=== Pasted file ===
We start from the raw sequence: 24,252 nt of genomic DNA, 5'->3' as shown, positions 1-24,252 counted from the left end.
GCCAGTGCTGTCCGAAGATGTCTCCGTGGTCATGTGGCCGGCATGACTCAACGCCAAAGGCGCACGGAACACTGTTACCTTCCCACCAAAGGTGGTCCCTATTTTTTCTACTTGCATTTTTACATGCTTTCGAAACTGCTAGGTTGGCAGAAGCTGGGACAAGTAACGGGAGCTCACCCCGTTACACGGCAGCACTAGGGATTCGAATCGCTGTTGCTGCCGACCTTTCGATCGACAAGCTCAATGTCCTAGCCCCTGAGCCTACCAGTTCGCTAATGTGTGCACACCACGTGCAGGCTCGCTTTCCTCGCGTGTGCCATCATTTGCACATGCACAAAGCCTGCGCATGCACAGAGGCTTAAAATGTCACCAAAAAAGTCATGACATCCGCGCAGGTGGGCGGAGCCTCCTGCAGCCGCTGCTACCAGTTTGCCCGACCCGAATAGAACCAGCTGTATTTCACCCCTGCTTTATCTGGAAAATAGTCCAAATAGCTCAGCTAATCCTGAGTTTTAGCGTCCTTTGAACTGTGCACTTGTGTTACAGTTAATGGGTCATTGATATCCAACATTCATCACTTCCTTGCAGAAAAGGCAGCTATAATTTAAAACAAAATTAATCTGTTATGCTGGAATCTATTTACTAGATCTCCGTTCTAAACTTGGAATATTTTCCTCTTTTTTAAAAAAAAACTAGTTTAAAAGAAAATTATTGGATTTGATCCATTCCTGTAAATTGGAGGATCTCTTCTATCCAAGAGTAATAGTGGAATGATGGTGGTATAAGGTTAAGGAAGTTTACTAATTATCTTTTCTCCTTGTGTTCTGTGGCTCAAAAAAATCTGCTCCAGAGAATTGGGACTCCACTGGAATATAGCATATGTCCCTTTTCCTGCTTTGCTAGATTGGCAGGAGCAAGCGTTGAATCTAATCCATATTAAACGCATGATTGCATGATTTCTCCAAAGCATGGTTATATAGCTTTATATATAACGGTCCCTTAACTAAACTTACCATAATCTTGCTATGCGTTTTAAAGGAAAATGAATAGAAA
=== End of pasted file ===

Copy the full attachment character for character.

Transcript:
We start from the raw sequence: 24,252 nt of genomic DNA, 5'->3' as shown, positions 1-24,252 counted from the left end.
GCCAGTGCTGTCCGAAGATGTCTCCGTGGTCATGTGGCCGGCATGACTCAACGCCAAAGGCGCACGGAACACTGTTACCTTCCCACCAAAGGTGGTCCCTATTTTTTCTACTTGCATTTTTACATGCTTTCGAAACTGCTAGGTTGGCAGAAGCTGGGACAAGTAACGGGAGCTCACCCCGTTACACGGCAGCACTAGGGATTCGAATCGCTGTTGCTGCCGACCTTTCGATCGACAAGCTCAATGTCCTAGCCCCTGAGCCTACCAGTTCGCTAATGTGTGCACACCACGTGCAGGCTCGCTTTCCTCGCGTGTGCCATCATTTGCACATGCACAAAGCCTGCGCATGCACAGAGGCTTAAAATGTCACCAAAAAAGTCATGACATCCGCGCAGGTGGGCGGAGCCTCCTGCAGCCGCTGCTACCAGTTTGCCCGACCCGAATAGAACCAGCTGTATTTCACCCCTGCTTTATCTGGAAAATAGTCCAAATAGCTCAGCTAATCCTGAGTTTTAGCGTCCTTTGAACTGTGCACTTGTGTTACAGTTAATGGGTCATTGATATCCAACATTCATCACTTCCTTGCAGAAAAGGCAGCTATAATTTAAAACAAAATTAATCTGTTATGCTGGAATCTATTTACTAGATCTCCGTTCTAAACTTGGAATATTTTCCTCTTTTTTAAAAAAAAACTAGTTTAAAAGAAAATTATTGGATTTGATCCATTCCTGTAAATTGGAGGATCTCTTCTATCCAAGAGTAATAGTGGAATGATGGTGGTATAAGGTTAAGGAAGTTTACTAATTATCTTTTCTCCTTGTGTTCTGTGGCTCAAAAAAATCTGCTCCAGAGAATTGGGACTCCACTGGAATATAGCATATGTCCCTTTTCCTGCTTTGCTAGATTGGCAGGAGCAAGCGTTGAATCTAATCCATATTAAACGCATGATTGCATGATTTCTCCAAAGCATGGTTATATAGCTTTATATATAACGGTCCCTTAACTAAACTTACCATAATCTTGCTATGCGTTTTAAAGGAAAATGAATAGAAA